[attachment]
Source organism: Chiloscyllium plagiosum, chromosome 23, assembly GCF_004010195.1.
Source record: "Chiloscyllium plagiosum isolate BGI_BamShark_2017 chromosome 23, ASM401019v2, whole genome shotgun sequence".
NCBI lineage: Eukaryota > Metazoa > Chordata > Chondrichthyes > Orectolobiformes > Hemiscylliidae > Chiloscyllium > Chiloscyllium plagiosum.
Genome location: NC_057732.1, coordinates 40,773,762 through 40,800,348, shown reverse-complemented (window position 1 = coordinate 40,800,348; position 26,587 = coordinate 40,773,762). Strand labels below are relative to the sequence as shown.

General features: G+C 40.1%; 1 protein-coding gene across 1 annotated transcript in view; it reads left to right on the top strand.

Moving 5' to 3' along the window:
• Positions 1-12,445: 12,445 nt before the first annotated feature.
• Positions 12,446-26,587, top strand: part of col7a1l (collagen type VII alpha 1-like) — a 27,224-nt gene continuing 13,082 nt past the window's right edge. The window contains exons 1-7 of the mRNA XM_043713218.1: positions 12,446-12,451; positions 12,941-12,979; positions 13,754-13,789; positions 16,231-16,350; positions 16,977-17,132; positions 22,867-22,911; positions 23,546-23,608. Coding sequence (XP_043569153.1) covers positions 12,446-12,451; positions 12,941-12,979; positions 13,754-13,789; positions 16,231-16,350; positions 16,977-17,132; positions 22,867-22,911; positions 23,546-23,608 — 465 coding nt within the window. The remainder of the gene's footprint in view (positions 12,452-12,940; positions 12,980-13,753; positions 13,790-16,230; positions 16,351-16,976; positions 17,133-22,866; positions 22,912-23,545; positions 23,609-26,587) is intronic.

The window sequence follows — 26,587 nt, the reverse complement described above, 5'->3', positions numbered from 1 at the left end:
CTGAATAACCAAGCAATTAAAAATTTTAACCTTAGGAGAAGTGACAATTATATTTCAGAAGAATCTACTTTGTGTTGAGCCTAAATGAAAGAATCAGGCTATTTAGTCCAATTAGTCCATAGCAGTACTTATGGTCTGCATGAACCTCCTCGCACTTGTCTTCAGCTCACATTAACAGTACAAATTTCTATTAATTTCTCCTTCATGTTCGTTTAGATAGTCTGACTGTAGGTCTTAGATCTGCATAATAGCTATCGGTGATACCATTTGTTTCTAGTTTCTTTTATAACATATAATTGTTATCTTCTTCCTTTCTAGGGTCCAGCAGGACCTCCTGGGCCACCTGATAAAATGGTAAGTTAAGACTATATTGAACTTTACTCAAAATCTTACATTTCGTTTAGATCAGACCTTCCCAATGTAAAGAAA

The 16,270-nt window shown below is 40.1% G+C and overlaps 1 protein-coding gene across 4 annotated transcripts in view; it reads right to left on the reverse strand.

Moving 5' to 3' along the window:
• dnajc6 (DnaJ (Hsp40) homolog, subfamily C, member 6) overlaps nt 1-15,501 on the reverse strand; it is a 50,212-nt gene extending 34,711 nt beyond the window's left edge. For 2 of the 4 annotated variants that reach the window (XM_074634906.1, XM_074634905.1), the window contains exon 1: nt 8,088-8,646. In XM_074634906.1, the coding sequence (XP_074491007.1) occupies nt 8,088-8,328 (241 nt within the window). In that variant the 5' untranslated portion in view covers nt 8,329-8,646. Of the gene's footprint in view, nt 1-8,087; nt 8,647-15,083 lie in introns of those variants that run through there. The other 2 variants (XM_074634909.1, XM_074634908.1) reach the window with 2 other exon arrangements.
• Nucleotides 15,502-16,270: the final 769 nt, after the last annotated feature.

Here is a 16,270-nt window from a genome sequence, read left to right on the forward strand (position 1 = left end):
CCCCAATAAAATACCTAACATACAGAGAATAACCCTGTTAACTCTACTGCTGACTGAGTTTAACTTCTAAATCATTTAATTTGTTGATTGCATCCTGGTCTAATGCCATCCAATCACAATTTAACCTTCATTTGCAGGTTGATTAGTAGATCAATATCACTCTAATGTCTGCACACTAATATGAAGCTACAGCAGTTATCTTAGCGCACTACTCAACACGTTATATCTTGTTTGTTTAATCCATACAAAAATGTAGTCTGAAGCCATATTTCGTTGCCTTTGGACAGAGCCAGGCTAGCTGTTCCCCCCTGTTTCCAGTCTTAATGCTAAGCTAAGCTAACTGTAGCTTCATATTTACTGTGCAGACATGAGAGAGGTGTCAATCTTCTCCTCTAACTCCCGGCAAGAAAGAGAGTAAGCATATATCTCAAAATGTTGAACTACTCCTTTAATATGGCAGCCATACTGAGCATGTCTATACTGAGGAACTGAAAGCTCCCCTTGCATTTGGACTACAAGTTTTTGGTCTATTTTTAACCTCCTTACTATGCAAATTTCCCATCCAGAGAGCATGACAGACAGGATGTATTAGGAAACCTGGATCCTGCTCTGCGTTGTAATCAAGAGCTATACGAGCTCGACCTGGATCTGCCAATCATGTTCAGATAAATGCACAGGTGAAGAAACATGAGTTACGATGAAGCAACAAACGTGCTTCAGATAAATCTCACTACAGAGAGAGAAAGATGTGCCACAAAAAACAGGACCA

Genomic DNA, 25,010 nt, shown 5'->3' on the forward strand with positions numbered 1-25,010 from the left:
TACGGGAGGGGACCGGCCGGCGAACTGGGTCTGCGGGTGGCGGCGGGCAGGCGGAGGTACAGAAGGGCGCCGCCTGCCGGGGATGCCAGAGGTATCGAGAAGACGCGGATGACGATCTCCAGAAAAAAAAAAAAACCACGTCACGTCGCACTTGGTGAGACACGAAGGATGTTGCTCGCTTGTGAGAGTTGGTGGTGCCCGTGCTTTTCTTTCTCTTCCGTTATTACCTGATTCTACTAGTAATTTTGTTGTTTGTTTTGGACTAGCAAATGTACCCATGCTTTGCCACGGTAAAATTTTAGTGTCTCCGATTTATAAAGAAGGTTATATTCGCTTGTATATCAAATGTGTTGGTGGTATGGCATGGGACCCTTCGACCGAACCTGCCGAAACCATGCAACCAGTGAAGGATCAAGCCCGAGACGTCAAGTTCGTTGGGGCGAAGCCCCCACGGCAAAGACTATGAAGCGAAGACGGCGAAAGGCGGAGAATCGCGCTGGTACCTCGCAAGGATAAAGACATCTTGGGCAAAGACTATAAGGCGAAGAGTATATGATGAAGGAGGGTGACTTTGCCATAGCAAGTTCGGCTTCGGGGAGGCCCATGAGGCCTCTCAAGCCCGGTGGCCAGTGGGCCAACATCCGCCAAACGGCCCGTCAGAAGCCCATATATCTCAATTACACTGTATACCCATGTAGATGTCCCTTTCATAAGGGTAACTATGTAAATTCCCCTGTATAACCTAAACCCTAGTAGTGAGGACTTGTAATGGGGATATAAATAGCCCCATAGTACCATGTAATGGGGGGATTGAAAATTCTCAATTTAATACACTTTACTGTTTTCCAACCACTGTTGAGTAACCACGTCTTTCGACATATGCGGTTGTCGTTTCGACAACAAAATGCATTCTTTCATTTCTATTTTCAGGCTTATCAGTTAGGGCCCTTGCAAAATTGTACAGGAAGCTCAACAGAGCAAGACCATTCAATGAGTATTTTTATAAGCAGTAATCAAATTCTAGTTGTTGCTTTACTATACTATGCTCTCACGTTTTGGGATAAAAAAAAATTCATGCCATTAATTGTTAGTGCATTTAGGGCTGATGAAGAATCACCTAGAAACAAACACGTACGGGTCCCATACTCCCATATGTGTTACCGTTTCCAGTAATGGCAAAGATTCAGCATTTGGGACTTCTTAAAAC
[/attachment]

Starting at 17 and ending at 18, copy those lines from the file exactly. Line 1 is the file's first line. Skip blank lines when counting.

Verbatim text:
Genomic DNA, 25,010 nt, shown 5'->3' on the forward strand with positions numbered 1-25,010 from the left:
TACGGGAGGGGACCGGCCGGCGAACTGGGTCTGCGGGTGGCGGCGGGCAGGCGGAGGTACAGAAGGGCGCCGCCTGCCGGGGATGCCAGAGGTATCGAGAAGACGCGGATGACGATCTCCAGAAAAAAAAAAAAACCACGTCACGTCGCACTTGGTGAGACACGAAGGATGTTGCTCGCTTGTGAGAGTTGGTGGTGCCCGTGCTTTTCTTTCTCTTCCGTTATTACCTGATTCTACTAGTAATTTTGTTGTTTGTTTTGGACTAGCAAATGTACCCATGCTTTGCCACGGTAAAATTTTAGTGTCTCCGATTTATAAAGAAGGTTATATTCGCTTGTATATCAAATGTGTTGGTGGTATGGCATGGGACCCTTCGACCGAACCTGCCGAAACCATGCAACCAGTGAAGGATCAAGCCCGAGACGTCAAGTTCGTTGGGGCGAAGCCCCCACGGCAAAGACTATGAAGCGAAGACGGCGAAAGGCGGAGAATCGCGCTGGTACCTCGCAAGGATAAAGACATCTTGGGCAAAGACTATAAGGCGAAGAGTATATGATGAAGGAGGGTGACTTTGCCATAGCAAGTTCGGCTTCGGGGAGGCCCATGAGGCCTCTCAAGCCCGGTGGCCAGTGGGCCAACATCCGCCAAACGGCCCGTCAGAAGCCCATATATCTCAATTACACTGTATACCCATGTAGATGTCCCTTTCATAAGGGTAACTATGTAAATTCCCCTGTATAACCTAAACCCTAGTAGTGAGGACTTGTAATGGGGATATAAATAGCCCCATAGTACCATGTAATGGGGGGATTGAAAATTCTCAATTTAATACACTTTACTGTTTTCCAACCACTGTTGAGTAACCACGTCTTTCGACATATGCGGTTGTCGTTTCGACAACAAAATGCATTCTTTCATTTCTATTTTCAGGCTTATCAGTTAGGGCCCTTGCAAAATTGTACAGGAAGCTCAACAGAGCAAGACCATTCAATGAGTATTTTTATAAGCAGTAATCAAATTCTAGTTGTTGCTTTACTATACTATGCTCTCACGTTTTGGGATAAAAAAAAATTCATGCCATTAATTGTTAGTGCATTTAGGGCTGATGAAGAATCACCTAGAAACAAACACGTACGGGTCCCATACTCCCATATGTGTTACCGTTTCCAGTAATGGCAAAGATTCAGCATTTGGGACTTCTTAAAAC